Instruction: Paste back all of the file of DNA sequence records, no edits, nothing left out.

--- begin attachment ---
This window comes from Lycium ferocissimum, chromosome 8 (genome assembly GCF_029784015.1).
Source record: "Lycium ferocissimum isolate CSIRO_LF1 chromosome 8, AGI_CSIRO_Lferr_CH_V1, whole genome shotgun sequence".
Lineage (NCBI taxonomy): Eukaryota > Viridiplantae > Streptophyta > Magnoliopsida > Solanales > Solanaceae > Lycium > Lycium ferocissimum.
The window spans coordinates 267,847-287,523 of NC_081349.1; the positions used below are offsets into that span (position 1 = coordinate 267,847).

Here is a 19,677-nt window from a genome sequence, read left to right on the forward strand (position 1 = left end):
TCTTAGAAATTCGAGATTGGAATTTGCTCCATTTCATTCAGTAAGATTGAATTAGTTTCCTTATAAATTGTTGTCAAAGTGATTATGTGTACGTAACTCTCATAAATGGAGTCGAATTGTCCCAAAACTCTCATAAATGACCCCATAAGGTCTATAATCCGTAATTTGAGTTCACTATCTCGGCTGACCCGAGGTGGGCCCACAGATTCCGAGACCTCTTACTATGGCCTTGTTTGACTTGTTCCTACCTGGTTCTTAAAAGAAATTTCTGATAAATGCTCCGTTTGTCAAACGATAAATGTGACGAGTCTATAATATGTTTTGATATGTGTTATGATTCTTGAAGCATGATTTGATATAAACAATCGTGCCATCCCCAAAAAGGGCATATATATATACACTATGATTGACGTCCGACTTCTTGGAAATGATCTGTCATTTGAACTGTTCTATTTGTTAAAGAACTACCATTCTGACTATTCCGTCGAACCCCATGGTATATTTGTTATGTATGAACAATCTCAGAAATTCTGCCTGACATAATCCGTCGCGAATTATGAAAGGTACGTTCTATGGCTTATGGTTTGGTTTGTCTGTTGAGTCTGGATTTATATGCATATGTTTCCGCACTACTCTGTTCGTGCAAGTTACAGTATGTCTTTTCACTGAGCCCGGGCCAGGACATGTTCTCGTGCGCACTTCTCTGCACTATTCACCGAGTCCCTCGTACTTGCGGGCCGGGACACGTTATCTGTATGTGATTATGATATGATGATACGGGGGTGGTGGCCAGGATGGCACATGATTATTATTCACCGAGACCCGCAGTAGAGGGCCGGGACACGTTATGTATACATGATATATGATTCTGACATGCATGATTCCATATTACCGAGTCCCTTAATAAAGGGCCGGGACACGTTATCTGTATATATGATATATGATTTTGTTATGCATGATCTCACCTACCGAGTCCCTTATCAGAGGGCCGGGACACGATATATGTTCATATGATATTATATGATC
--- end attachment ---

This window comes from Lycium ferocissimum, chromosome 8 (genome assembly GCF_029784015.1).
Source record: "Lycium ferocissimum isolate CSIRO_LF1 chromosome 8, AGI_CSIRO_Lferr_CH_V1, whole genome shotgun sequence".
Lineage (NCBI taxonomy): Eukaryota > Viridiplantae > Streptophyta > Magnoliopsida > Solanales > Solanaceae > Lycium > Lycium ferocissimum.
The window spans coordinates 267,847-287,523 of NC_081349.1; the positions used below are offsets into that span (position 1 = coordinate 267,847).

Here is a 19,677-nt window from a genome sequence, read left to right on the forward strand (position 1 = left end):
TCTTAGAAATTCGAGATTGGAATTTGCTCCATTTCATTCAGTAAGATTGAATTAGTTTCCTTATAAATTGTTGTCAAAGTGATTATGTGTACGTAACTCTCATAAATGGAGTCGAATTGTCCCAAAACTCTCATAAATGACCCCATAAGGTCTATAATCCGTAATTTGAGTTCACTATCTCGGCTGACCCGAGGTGGGCCCACAGATTCCGAGACCTCTTACTATGGCCTTGTTTGACTTGTTCCTACCTGGTTCTTAAAAGAAATTTCTGATAAATGCTCCGTTTGTCAAACGATAAATGTGACGAGTCTATAATATGTTTTGATATGTGTTATGATTCTTGAAGCATGATTTGATATAAACAATCGTGCCATCCCCAAAAAGGGCATATATATATACACTATGATTGACGTCCGACTTCTTGGAAATGATCTGTCATTTGAACTGTTCTATTTGTTAAAGAACTACCATTCTGACTATTCCGTCGAACCCCATGGTATATTTGTTATGTATGAACAATCTCAGAAATTCTGCCTGACATAATCCGTCGCGAATTATGAAAGGTACGTTCTATGGCTTATGGTTTGGTTTGTCTGTTGAGTCTGGATTTATATGCATATGTTTCCGCACTACTCTGTTCGTGCAAGTTACAGTATGTCTTTTCACTGAGCCCGGGCCAGGACATGTTCTCGTGCGCACTTCTCTGCACTATTCACCGAGTCCCTCGTACTTGCGGGCCGGGACACGTTATCTGTATGTGATTATGATATGATGATACGGGGGTGGTGGCCAGGATGGCACATGATTATTATTCACCGAGACCCGCAGTAGAGGGCCGGGACACGTTATGTATACATGATATATGATTCTGACATGCATGATTCCATATTACCGAGTCCCTTAATAAAGGGCCGGGACACGTTATCTGTATATATGATATATGATTTTGTTATGCATGATCTCACCTACCGAGTCCCTTATCAGAGGGCCGGGACACGATATATGTTCATATGATATTATATGATC